K’jipuktuk/Halifax (April 29, 2020) – NSCAD University’s Institute for the Study of Canadian Slavery (‘The Institute’) today issued calls for applications from artists-in-residence and graduate student fellows. The successful candidates will work with the Institute to conceptualize and produce work that supports its vision and mandate.
As a dynamic, innovative hub that supports research on the art, visual cultures, and histories of Canadian Slavery and its legacies, the Institute is the first such research establishment in the nation and only one of a handful in the world that focus on Transatlantic Slavery. It is currently being developed at NSCAD through funding from the Canadian Foundation for Innovation and the Nova Scotia Department of Communities, Culture and Heritage.
“The sad reality is many Canadians don’t realize that slavery took place here on our soil,” says the Institute’s founding director Dr. Charmaine A. Nelson, who joined NSCAD in 2020 as Tier 1 Canada Research Chair in Transatlantic Black Diasporic Art and Community Engagement awarded through the tri-agency initiative of the Social Sciences and Humanities Research Council (SSHRC), the Natural Science and Engineering Research Council (NSERC) and the Canadian Institutes of Health Research (CIHR).
“Being able to welcome artists-in-residence and graduate student fellows is a great start to empowering creators and scholars to explore Canadian Slavery by providing support for their research and a diverse range of artistic, cultural, and scholarly outcomes,” says Dr. Nelson.
Nova Scotia Communities, Culture and Heritage provided funding to the Institute in 2020 to help establish its infrastructure, and the Office of African Nova Scotian Affairs recently approved a $20,000 grant for the Institute to fund artists-in-residence who will begin creating works of art relating to the research in fall 2021.
“Enslaved Black people played a fundamental role in building Nova Scotia, yet their place in history has long been overlooked,” said the Hon. Tony Ince, Minister of African Nova Scotian Affairs and the Office of Equity and Anti-Racism Initiatives. “Our government recently passed legislation to recognize August 1 as Emancipation Day in Nova Scotia, marking the anniversary of the abolition of slavery in the British empire. The groundbreaking Institute at NSCAD is another important step in educating Nova Scotians and Canadians on the history of slavery in this country, and my office is proud to support this project.”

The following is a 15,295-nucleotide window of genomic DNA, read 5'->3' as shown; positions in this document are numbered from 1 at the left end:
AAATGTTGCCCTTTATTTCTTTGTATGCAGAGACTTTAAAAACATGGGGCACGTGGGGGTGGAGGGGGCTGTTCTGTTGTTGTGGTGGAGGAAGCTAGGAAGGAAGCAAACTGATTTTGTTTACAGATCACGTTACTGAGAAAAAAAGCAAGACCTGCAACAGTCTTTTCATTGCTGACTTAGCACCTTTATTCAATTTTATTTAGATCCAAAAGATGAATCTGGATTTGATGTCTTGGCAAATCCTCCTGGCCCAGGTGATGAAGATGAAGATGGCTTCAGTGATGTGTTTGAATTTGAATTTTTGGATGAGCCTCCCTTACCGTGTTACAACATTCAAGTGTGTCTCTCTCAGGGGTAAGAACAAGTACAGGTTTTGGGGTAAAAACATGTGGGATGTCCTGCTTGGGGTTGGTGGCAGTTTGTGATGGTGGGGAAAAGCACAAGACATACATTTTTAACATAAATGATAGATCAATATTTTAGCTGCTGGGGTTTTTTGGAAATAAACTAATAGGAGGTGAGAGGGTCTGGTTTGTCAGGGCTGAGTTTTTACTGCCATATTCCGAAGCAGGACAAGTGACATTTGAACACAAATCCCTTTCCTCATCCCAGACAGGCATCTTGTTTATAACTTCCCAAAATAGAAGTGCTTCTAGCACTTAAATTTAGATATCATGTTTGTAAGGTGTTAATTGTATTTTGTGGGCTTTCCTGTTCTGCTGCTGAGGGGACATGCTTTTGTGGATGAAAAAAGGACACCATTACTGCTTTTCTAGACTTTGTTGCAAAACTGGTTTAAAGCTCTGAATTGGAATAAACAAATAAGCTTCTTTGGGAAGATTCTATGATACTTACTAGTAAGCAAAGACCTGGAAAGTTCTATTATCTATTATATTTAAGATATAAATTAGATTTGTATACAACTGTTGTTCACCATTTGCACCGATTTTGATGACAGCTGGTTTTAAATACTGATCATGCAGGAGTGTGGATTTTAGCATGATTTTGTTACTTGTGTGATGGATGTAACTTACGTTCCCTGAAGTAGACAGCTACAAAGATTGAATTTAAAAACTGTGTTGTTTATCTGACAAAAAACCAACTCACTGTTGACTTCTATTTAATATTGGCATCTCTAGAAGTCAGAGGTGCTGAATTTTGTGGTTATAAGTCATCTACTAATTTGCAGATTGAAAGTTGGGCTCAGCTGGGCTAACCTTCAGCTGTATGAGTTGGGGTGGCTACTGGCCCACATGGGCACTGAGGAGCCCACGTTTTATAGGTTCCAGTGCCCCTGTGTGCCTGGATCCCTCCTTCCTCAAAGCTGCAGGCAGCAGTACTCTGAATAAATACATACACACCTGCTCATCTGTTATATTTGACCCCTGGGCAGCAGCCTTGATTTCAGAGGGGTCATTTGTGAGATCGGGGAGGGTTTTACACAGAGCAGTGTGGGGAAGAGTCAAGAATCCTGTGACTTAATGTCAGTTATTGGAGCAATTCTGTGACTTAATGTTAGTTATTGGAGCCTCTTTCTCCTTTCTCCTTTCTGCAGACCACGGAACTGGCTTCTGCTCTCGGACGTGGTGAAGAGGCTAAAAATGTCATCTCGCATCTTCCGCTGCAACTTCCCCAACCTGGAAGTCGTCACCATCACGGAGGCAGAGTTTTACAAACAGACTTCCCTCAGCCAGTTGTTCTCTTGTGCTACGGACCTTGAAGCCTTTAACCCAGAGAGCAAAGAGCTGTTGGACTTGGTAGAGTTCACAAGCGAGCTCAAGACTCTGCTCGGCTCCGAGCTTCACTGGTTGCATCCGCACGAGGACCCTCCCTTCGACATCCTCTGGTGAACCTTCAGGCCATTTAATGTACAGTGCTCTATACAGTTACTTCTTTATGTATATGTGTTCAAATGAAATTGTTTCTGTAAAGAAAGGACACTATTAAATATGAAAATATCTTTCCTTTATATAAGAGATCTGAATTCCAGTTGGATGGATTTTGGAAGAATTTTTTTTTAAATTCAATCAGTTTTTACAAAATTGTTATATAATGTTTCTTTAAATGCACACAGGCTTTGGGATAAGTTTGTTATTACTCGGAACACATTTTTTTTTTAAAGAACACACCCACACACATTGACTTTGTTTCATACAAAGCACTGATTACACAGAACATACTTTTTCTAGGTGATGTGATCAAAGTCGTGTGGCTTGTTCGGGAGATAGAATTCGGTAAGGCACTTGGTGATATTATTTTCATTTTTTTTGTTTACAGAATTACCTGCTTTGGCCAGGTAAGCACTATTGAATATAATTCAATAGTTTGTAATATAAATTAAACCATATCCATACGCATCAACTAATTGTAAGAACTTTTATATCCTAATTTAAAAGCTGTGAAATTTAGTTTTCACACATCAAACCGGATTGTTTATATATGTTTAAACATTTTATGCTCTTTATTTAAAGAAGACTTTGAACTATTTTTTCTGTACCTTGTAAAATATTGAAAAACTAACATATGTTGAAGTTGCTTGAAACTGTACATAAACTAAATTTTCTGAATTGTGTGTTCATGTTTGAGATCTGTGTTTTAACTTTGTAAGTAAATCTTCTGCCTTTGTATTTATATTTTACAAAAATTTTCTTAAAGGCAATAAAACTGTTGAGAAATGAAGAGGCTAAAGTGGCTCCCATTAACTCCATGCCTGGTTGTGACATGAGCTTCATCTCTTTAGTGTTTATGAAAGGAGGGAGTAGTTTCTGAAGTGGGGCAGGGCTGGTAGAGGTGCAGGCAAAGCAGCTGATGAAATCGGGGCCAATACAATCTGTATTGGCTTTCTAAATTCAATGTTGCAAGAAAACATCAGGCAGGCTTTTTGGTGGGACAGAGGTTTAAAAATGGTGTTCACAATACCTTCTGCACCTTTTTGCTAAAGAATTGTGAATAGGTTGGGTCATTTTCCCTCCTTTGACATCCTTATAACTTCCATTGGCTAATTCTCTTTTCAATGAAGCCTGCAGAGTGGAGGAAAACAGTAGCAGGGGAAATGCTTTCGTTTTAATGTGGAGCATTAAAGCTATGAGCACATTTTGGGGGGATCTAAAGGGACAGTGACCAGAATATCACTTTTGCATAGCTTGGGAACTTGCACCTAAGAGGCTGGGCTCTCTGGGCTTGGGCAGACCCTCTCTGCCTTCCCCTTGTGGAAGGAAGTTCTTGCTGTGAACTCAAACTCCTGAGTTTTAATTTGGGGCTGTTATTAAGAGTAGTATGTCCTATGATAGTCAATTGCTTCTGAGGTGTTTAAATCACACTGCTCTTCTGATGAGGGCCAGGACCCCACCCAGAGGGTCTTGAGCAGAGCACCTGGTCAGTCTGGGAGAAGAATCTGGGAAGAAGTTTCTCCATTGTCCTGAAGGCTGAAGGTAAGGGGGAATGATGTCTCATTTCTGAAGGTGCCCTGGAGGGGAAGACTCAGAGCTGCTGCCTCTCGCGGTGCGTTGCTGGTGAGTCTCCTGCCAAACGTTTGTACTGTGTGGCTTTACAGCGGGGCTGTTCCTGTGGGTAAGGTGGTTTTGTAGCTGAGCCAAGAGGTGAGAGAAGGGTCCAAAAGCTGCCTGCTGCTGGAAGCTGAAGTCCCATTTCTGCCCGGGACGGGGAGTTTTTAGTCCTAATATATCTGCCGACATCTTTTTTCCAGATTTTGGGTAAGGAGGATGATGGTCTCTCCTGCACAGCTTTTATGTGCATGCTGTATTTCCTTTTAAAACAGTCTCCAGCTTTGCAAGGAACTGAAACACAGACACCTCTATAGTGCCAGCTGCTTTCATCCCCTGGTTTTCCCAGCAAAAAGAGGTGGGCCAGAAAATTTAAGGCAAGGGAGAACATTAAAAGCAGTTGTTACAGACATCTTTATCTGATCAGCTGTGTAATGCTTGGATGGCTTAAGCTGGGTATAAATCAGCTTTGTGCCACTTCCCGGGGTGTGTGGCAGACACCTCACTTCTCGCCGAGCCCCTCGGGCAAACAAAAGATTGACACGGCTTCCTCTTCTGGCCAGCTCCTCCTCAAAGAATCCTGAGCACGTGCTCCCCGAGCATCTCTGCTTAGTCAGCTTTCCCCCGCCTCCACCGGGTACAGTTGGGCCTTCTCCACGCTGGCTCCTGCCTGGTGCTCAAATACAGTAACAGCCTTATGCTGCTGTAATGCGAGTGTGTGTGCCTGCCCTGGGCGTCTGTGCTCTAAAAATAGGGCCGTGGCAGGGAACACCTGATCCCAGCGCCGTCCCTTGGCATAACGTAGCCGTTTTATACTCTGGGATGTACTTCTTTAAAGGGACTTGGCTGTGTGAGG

In addition to the Province of Nova Scotia’s financial support, dozens of NSCAD’s extended community members have donated generously to help get the Institute off the ground and bring it to life. Their support will fund fellowships that will have a major impact on our country and influence the national conversation that Canadians are having about racism and social justice – the legacy of slavery.
“We are very grateful for the support from Nova Scotia’s Office of African Nova Scotian Affairs and Department of Communities, Culture, and Heritage that will give the Institute’s mandate critical momentum right out of the gate,” said NSCAD Interim President Sarah McKinnon, Phd. “We sincerely appreciate the province’s timely funding of our artists-in-residence program for the Institute. On behalf of everyone at NSCAD, I also extend a heartfelt thank you to everyone in our community who quickly and generously helped fund one of the most important undertakings happening at universities today.”
More information on the appeal to support the Institute’s mandate is available at https://nscad.ca/connect/give/dr-nelson-institute-appeal.
To learn more about the Institute and how to apply for artists-in-residence or research scholarships, please visit http://www.nscad.ca/the-institute.